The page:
County’s On-Demand Bus Service Debuts

County’s On-Demand Bus Service Debuts

Ride On Flex six-month trial program offers a way to get to transit hubs in Rockville, Wheaton during peak hours

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From left, Metropolitan Washington Council of Governments Executive Director Chuck Bean, Montgomery County Department of Transportation Director Al Roshdieh, County Council member Hans Riemer (At-large), County Executive Marc Elrich, County Council member Sidney Katz (District 3) and Rockville Director of Public Works Craig Simoneau

Dan Schere

As Ride On Flex bus driver Eze Iheme pulled up to the Rockville Metro station curb Wednesday at 11:20 a.m., he said ridership hadn’t been too bad so far.

“We’ve had six so far, but one was a no-show,” he said.

It was two hours into the debut of the county bus system’s on-demand pickup service, known as Flex, which is being tested for six months in areas within a one-mile radius of the Rockville Metro station, as well as the Wheaton and Glenmont stations.

The goal is to give riders who normally use public transportation a way to travel the “first mile” or “last mile” from their home to a transit hub for a flat $2 fare.

Buses run Monday through Friday between 9 a.m. to 3:30 p.m. in the Rockville zone, and from 6 a.m. to 9 a.m. and 3:30 p.m. to 7 p.m. in the Wheaton/Glenmont zone. Riders must use exact change if paying in cash, but alternatively can use their SmarTrip card, which is used on Metro and regular Ride On routes. College and high school students may ride free with a valid ID.

Riders can use the service by downloading the mobile application Ride On Flex and typing in pickup and dropoff locations, similar to ridesharing services such as Uber and Lyft. The app will then attempt to connect the user with the closest 11-passenger bus that is circulating, and  will give an estimated time of arrival and instructions to walk to a nearby location.

A request from one user to pick them up at 100 Gibbs St. in Rockville directed them to the corner of Maryland Avenue and East Middle Lane, a couple of blocks away.

Users receive a 2-minute warning when the bus is arriving at the designated location. Once the bus arrives, they have 1 minute to board before the bus pulls away.

“There is a clock that begins counting down from 59 [seconds] when the bus stops,” said Iheme.

County officials marked the debut with a news conference Wednesday morning in Rockville Town Square.

“We all know that one of the struggles of transportation in the suburbs is that we don’t have a grid of streets. There aren’t a lot of ways for people to get to transit and there aren’t a lot of ways for transit to penetrate neighborhoods who don’t want large buses wandering around the neighborhoods,” said County Executive Marc Elrich.

A small outreach event took place from 2 p.m. to 3:20 p.m. in front of JC Penney at Westfield Wheaton Mall. A model Flex bus was parked, its wheelchair lift lowered, and a Ride On and Nandos tent were also stationed out front.

David Pearsall, transit operations supervisor with Ride On, said that for the last three weeks, he and drivers have been riding around and training for the launch of the service.

“Our operators are well prepared,” he said.

“I know the county,” said Pearsall, who has been working for Ride On for 11 years, “and I know what the county needs, and this is a needed bus service from door-to-door, and door-to-Metro.”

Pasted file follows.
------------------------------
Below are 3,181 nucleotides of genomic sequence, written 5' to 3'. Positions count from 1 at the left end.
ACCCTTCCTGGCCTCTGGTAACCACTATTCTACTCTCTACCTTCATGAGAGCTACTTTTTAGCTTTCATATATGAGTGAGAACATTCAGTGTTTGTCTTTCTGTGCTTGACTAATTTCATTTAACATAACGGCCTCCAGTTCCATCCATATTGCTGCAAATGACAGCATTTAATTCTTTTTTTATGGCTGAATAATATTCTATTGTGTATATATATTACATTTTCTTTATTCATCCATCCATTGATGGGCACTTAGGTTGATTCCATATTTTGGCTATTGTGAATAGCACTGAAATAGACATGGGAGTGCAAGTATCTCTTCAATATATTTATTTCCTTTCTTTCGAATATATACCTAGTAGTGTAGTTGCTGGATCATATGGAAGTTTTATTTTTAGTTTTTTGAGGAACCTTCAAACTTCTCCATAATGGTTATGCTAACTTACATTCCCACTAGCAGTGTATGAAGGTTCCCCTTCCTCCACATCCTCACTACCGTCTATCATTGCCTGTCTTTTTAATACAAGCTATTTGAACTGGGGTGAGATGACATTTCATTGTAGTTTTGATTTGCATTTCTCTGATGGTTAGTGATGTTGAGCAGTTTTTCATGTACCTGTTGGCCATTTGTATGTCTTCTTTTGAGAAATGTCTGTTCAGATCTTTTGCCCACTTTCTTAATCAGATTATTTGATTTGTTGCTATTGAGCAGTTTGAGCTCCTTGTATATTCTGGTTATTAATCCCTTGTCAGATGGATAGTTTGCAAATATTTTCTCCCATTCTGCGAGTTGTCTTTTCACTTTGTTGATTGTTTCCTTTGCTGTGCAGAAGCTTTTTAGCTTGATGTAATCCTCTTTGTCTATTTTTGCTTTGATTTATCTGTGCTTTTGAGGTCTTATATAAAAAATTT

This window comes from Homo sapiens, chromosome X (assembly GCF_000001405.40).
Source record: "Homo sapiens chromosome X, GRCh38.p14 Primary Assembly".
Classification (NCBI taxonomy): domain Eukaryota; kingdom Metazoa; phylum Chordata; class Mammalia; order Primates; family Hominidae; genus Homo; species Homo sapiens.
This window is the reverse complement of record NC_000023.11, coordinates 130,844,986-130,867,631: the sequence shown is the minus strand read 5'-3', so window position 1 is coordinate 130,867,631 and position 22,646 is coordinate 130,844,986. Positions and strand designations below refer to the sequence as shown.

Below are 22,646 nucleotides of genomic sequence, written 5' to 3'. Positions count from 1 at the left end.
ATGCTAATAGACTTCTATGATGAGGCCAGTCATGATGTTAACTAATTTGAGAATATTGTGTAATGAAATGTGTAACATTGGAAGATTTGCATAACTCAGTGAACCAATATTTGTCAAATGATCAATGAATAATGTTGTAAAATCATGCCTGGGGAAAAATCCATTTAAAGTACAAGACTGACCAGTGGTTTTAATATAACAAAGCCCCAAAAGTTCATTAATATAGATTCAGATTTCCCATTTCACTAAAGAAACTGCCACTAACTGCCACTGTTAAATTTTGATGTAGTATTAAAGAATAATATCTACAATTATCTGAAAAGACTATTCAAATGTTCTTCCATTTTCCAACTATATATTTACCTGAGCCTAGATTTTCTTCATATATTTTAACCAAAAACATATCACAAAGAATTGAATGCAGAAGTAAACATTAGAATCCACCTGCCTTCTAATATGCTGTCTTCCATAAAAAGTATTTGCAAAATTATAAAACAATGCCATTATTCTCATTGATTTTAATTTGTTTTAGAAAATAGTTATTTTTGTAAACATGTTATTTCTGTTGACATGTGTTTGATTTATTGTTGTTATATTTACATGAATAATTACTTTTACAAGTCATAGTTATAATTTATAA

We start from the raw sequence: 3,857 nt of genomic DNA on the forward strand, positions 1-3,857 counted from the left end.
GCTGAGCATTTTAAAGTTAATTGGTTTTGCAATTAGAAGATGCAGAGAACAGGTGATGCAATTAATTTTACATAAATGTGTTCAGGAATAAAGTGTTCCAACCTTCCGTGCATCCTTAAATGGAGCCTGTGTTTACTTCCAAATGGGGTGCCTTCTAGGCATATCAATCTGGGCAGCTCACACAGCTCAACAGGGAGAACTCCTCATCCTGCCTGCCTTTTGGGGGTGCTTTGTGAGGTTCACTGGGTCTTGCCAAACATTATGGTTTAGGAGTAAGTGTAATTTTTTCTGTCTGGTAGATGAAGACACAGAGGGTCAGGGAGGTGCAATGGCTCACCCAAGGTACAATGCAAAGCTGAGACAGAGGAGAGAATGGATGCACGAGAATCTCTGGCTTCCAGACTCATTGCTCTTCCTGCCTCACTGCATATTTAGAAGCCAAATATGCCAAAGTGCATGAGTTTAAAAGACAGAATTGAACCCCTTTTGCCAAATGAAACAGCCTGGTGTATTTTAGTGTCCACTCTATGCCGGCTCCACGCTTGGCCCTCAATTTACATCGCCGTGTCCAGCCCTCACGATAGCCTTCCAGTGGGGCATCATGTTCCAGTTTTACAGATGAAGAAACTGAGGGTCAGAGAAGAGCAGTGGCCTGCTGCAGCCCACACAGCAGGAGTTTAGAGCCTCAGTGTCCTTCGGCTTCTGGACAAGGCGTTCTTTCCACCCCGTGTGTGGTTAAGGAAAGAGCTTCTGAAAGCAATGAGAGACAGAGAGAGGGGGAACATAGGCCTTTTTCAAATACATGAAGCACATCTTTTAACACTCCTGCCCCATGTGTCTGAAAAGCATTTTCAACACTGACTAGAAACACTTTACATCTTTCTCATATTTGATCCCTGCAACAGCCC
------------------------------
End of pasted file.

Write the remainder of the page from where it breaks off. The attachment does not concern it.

Madeline Turner, 69, said though this was her first time using the service, she got the app two weeks ago so she could have time to learn how to use it. She said she requested to be picked up from Wheaton Station, having been at Giant, and expressed concerns about the safety of the app’s curbside pickups.

“I’m going to keep going to Wheaton Station … to me, safety comes first. Not ease,” she said.

“I’m just happy that we have it, because we have never had anything for my neighborhood … nothing comes here, nothing comes down my street … this is the first time. I’ve lived in this house since 1995, and I’ve never seen any motor transportation other than Lyft and Uber.”

The county partnered with the New York-based transportation systems company Via to launch the initiative. County Department of Transportation Director Al Roshdieh said the project cost less than $10,000.

Jason Starr, a Via employee who is leading the company’s partnership with the county, said the service is similar to other on-demand transit services the company has run across the country.

“We worked very closely with MCDOT representatives on this project over the course of the last six months or so to customize the application for Montgomery County users, customize the service itself around the specific [places] that they wanted to serve, and then to really think about the type of people and commuters that were going to use a service like this in order to make it accessible,” Starr said.

Roshdieh said the county will examine the app data to determine whether there is enough demand to continue or expand the service.

“As soon as you request a ride, it’s tracked. We have a good system in place to track ridership, and that’s critical data we’re going to be looking at,” he said.

Roshdieh said the metrics the department will be using include the number of users and the locations they are taking the service.

“I’m going to look at if people are using this service to go shopping during the day and if people are using it to complete that first and last mile [to get to a transit hub]” he said. “Are we getting more people on mass transit is the real question?”

Bethesda Magazine intern Setota Hailemariam contributed to this report.

Dan Schere can be reached at Daniel.schere@bethesdamagazine.com

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